Nurses' Knowledge, Attitudes, and Confidence Regarding Preventing and Treating Deconditioning in Older Adults

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Abstract

Background

This article examines nurses' knowledge, beliefs, attitudes, and confidence regarding providing care to prevent and treat deconditioning in hospitalized older adults.

Methods

Data were collected from 157 registered nurses enrolled in a post-registered nurse, bachelor of science in nursing program using a descriptive cross-sectional survey.

Results

Nurses' responses reflected substantial gaps in their knowledge and theoretical understanding of deconditioning, and a strong belief in the need for more education on the prevention of it. Levels of confidence in preventing deconditioning in older adults were modest, but participants expressed positive attitudes toward nurses' role in deconditioning care. Barriers to deconditioning care included lack of education, low staffing levels, and a lack of valuing prevention efforts.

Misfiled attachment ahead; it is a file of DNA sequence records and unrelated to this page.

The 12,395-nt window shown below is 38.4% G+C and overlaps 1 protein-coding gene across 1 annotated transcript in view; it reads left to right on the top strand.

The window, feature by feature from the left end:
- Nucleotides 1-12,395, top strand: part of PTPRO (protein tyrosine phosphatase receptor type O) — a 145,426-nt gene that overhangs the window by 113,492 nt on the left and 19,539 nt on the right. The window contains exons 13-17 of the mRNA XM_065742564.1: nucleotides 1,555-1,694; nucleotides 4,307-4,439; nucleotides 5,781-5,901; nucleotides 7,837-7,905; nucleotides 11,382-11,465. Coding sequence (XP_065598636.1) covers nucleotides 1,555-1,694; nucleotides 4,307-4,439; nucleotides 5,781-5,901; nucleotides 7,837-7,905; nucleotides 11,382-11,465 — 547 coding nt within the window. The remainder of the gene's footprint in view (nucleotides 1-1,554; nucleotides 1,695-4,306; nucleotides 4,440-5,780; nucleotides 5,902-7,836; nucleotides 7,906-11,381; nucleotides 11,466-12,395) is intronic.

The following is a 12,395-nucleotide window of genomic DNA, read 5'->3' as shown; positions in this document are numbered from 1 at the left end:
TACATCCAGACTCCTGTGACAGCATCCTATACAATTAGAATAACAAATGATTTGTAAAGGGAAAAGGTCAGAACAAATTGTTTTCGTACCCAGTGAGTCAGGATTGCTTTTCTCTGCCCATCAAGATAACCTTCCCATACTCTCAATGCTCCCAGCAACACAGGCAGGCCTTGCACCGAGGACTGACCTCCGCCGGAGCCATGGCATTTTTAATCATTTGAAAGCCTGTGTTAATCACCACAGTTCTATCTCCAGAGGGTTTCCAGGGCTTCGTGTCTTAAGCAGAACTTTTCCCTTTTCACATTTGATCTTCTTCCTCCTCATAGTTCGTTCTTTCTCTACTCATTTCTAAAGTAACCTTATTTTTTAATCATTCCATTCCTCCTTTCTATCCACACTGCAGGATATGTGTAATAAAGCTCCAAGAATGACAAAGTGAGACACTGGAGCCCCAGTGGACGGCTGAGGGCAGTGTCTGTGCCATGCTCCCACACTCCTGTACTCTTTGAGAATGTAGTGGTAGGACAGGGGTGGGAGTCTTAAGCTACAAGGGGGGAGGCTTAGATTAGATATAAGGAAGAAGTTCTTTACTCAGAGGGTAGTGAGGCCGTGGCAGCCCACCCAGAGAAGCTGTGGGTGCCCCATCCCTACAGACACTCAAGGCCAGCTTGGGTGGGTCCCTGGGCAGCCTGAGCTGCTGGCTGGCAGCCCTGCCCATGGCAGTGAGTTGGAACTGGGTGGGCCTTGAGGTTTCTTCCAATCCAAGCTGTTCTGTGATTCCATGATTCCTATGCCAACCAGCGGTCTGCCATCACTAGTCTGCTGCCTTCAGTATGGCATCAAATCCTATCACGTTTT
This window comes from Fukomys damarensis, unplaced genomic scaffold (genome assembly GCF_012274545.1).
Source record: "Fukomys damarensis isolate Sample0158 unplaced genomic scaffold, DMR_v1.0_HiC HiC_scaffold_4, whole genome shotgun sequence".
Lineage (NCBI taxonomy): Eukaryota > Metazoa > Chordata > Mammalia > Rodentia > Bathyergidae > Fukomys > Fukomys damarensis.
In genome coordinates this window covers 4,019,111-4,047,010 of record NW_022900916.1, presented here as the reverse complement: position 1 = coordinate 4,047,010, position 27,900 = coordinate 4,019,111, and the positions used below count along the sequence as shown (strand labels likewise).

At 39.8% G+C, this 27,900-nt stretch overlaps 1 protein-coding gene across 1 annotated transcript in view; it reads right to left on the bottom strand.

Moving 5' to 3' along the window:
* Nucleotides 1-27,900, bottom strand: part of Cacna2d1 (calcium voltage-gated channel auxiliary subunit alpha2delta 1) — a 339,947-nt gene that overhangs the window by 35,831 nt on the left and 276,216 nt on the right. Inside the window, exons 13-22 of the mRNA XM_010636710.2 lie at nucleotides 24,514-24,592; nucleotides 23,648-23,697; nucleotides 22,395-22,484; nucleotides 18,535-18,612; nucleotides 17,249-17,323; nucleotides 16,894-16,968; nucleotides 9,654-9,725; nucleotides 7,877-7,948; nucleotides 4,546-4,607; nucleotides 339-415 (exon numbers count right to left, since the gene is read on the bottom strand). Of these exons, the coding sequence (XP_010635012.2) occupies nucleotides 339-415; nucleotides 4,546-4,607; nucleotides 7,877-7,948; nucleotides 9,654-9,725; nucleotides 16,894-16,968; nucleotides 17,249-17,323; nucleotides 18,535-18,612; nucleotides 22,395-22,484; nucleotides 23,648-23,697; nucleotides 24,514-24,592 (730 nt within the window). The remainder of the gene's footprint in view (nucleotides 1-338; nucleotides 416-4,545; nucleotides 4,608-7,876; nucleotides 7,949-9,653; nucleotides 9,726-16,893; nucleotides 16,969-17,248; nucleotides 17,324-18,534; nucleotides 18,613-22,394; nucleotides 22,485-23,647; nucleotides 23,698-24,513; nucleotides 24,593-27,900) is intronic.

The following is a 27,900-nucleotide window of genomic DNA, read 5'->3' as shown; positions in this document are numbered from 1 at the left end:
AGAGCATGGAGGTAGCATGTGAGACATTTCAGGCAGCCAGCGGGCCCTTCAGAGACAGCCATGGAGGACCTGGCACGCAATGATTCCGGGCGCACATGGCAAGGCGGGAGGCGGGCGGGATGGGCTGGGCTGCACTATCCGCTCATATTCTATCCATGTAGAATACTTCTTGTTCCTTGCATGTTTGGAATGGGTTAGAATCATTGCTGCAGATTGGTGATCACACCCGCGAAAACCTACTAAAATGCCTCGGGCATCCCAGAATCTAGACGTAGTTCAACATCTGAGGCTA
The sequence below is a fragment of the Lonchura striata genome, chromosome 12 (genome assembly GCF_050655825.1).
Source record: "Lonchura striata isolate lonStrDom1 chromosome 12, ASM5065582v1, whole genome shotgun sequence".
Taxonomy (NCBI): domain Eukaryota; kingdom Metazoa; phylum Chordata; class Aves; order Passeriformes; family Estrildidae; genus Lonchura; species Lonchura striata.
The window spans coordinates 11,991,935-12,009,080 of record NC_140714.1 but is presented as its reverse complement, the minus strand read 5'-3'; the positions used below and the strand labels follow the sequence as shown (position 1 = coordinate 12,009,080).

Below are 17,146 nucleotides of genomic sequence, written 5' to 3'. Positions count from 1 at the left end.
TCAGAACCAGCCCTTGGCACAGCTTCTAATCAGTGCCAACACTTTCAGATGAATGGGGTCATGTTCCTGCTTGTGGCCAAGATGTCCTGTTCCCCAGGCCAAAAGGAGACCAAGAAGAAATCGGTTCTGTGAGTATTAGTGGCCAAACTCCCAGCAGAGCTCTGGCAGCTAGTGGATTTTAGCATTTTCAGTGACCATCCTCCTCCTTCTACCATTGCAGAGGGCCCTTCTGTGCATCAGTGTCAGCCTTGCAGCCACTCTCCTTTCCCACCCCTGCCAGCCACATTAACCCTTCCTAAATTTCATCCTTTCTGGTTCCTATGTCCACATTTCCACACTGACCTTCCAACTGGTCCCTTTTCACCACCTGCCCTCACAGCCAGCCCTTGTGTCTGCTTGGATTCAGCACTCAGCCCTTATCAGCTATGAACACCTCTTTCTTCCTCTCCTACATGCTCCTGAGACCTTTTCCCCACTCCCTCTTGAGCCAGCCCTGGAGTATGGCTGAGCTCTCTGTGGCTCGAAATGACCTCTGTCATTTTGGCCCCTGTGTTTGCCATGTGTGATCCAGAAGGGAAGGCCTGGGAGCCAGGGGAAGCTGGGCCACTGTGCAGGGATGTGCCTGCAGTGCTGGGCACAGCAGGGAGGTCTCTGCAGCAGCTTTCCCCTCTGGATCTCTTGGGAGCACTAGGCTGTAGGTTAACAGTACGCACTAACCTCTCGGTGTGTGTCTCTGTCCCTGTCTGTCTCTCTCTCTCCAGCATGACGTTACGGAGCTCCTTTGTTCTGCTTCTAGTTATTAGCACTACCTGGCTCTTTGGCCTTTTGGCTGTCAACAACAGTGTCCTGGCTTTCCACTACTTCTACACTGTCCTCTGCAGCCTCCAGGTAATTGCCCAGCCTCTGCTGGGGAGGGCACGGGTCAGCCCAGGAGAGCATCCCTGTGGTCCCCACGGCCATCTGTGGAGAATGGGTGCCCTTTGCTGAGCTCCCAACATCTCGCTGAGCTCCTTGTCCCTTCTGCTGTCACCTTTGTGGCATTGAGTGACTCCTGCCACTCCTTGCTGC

Conclusion

This study suggests that it is important to establish gerontology continuing education programs with a core component on deconditioning treatment and prevention to enhance nurses' knowledge and confidence levels in providing care to older adults.

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